This past Sunday, football came home. After 56 years of falling short, England finally won a major international tournament. This final captured the nation in a way that cannot be matched by many other events. One event which managed this was the 2012 Olympics – this summer also marks the tenth anniversary of the 2012 London Olympics, which has been hailed as a rare moment of national unity. A number of pieces commemorating this have lamented our current state in comparison to 2012 – Sadiq Khan has called for a return to that ‘inclusive spirit’, a sentiment echoed by many media members.
There is something special about sport’s ability to unite and bring people together. To take a classical perspective, this is the idea behind ‘panem et circenses’ (meaning bread and games) – which is the Roman idea that to keep the people happy they must be fed and entertained. Entertainment goes a long way to keep people happy, and sport is an extremely effective form of entertainment for this purpose. Multiple reasons explain why sport is able to entertain so many people.
Instinctively, most people love the idea that people can get to the top of their chosen career through hard work and dedication. This is the basis of why meritocracy is such an appealing idea. Sport is a rare example of meritocracy in today’s society. As has been discussed by many writers, from Sandel to Piketty, the idea of meritocracy in our society is broadly a myth. Wealth, gender and ethnicity (to name just a few) are still very important factors in predicting the outcomes of people’s lives – often more important than that individual’s ability to ‘work hard’. Sport seems to avoid these issues more than many other areas of life. It is simple – the ‘best man wins’. Of course, even sport isn’t quite this simple, it is at least somewhat closer to a meritocratic ideal.
More specifically, there is a case to be made that football is particularly disposed towards meritocracy. Sports like rowing, rugby and cricket have vastly disproportionate numbers of privately educated competitors, which reflects the fact that they are often inaccessible to many people. This also means that it is harder for the average person to relate to the athletes. Football, by contrast, is played by everyone, meaning that it is full of ‘rags to riches’ stories. Its biggest stars are, on average, far more relatable and representative of the general public.
This special position of football helped propel the Lionesses to the cultural significance they came to enjoy. However, it would be silly of me to ignore the significance of the fact that it is England’s women who have managed to break the international trophy drought. Aside from football’s captivating nature as a sport, the story of women’s football in this country is also captivating in its own right.
Women’s football was actually quite popular in the early 20th Century. During the First World War, women’s football became quite popular – especially Dick, Kerr’s Ladies. This women’s football team raised thousands for charity, and saw tens of thousands attend their football matches. Sadly, after the War, resurgent lies about the deleterious impacts that football had on women’s health and morality meant that in 1921 the FA banned women’s teams from playing in Association-affiliated grounds – effectively killing what had been a promising sport. The FA would not return to direct involvement in women’s football until 1993.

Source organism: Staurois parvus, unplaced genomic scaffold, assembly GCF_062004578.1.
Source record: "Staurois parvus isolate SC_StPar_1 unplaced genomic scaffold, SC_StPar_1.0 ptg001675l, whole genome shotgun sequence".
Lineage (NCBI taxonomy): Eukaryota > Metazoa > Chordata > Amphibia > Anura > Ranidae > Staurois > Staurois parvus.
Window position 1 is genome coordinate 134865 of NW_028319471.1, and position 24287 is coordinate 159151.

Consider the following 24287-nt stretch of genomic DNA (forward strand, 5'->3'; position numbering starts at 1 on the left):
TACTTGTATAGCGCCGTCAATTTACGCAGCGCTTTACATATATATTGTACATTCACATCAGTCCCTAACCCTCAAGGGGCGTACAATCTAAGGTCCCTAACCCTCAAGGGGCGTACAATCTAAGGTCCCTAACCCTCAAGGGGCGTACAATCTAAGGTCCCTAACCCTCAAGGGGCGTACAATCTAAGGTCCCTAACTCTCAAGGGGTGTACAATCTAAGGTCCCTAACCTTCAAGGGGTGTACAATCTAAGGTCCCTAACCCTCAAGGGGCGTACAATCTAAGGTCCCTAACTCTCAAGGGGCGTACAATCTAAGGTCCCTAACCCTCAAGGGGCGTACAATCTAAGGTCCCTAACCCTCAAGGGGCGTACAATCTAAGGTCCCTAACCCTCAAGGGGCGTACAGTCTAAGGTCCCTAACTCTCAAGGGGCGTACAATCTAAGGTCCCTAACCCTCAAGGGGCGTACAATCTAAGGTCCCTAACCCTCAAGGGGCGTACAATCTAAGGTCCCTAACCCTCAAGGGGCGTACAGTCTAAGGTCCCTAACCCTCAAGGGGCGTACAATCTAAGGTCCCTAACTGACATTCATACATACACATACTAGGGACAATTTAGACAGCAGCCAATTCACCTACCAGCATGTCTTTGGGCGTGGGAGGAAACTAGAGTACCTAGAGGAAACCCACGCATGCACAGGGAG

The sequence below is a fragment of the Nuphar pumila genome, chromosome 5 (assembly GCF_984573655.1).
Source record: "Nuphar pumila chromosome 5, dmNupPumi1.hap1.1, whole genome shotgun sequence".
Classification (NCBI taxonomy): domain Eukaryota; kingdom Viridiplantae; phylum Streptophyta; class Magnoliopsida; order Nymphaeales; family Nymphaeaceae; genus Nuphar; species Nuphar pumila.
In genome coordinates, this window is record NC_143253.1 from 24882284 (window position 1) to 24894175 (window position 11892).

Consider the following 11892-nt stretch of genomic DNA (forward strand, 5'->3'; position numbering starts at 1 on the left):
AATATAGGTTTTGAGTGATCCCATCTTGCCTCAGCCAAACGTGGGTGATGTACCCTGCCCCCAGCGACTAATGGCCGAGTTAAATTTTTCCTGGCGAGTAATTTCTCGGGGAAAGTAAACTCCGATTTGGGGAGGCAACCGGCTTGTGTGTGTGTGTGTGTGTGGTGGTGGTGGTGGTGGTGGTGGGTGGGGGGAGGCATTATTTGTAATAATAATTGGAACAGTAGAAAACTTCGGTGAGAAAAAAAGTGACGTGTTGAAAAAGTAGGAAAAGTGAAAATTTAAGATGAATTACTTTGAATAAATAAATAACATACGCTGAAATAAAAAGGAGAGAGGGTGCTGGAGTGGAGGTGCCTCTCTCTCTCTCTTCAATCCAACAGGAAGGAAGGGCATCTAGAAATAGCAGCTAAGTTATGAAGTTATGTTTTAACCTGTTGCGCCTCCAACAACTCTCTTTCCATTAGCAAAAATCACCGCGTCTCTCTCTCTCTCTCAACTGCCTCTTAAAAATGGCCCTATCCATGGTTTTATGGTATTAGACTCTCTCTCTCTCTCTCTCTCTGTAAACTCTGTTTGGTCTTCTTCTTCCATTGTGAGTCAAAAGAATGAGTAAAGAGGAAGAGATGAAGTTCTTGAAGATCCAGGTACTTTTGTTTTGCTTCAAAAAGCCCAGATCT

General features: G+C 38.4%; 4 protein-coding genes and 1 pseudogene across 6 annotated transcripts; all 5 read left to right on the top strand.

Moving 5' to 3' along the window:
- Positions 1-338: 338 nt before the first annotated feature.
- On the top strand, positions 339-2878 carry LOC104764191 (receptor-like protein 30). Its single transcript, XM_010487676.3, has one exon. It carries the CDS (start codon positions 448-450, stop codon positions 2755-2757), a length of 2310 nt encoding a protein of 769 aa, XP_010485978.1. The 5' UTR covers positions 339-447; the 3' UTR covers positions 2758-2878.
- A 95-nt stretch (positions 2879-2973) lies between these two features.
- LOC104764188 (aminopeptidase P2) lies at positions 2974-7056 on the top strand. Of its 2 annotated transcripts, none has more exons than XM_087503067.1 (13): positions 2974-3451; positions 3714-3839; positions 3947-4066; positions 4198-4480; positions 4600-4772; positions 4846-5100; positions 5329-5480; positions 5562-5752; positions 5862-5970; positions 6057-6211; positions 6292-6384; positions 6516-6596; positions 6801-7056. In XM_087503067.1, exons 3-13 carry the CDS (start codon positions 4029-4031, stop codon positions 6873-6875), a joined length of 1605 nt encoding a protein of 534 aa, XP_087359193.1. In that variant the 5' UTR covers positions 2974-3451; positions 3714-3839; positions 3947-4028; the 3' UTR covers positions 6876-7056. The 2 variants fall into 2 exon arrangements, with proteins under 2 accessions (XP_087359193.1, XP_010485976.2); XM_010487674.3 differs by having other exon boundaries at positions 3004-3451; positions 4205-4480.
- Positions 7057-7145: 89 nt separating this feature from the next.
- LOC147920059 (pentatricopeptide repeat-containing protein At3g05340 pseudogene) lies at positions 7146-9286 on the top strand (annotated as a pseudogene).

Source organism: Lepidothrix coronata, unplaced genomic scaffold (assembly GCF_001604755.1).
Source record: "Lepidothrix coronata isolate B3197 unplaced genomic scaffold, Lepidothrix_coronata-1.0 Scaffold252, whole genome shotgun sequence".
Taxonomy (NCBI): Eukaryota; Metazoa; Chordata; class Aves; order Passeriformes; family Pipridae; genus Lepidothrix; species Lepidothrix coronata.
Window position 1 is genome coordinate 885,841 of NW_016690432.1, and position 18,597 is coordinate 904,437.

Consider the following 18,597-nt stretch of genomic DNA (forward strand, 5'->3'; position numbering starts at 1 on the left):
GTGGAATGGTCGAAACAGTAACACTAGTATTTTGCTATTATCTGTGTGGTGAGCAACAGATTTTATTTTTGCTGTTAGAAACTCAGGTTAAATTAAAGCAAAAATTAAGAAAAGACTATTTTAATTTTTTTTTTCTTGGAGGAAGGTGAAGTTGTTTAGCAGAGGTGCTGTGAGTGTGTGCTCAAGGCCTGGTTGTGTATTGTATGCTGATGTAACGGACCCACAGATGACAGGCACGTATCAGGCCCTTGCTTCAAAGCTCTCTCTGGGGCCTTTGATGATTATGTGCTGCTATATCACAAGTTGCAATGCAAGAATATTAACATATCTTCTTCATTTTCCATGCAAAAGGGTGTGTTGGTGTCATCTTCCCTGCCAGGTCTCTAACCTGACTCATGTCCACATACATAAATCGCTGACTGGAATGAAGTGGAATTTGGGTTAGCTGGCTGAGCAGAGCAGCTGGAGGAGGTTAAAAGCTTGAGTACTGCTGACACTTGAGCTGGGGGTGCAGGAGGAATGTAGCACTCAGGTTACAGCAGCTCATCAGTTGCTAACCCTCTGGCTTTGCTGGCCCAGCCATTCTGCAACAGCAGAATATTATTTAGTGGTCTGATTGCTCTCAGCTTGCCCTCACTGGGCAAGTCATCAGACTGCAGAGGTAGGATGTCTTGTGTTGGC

Women’s football was effectively banned for decades, robbing the sport of generations of growth. This hindrance is in addition to the casual sexism which has constantly hampered the women’s game – many of the conversations about women’s football prior to this summer revolved around how bad it was, an opinion often espoused by people who had literally never watched a game of women’s football. Infamously, Sepp Blatter’s only memorable contribution to women’s football was his belief that they should wear more revealing clothing to drive interest to the sport.
These historical facts mean that the sport is still in its infancy stages. Things have been improving with time – the WSL went professional in 2018 and has been shown on the BBC since 2021. There have also been massive attendances for some women’s football games – the Euros final was the largest crowd at a women’s or men’s Euros. Women’s football is finally starting to gain the support and respect which it deserves, and the Euros win feels like the culmination of this in many ways.
However, as Ian Wright and Alex Scott were keen to stress after the final, the hope is that this win is the start of something bigger. Now it is time to support girls who want to play football; now is the time to pay female footballers better; now is the time to build on the evidence that women’s football does matter to people. The story of England winning the Euros has resonated with people all over the country, and I hope that it can become more than just a great moment. There is a massive opportunity to leave a legacy, an opportunity I hope will not be allowed to let slip.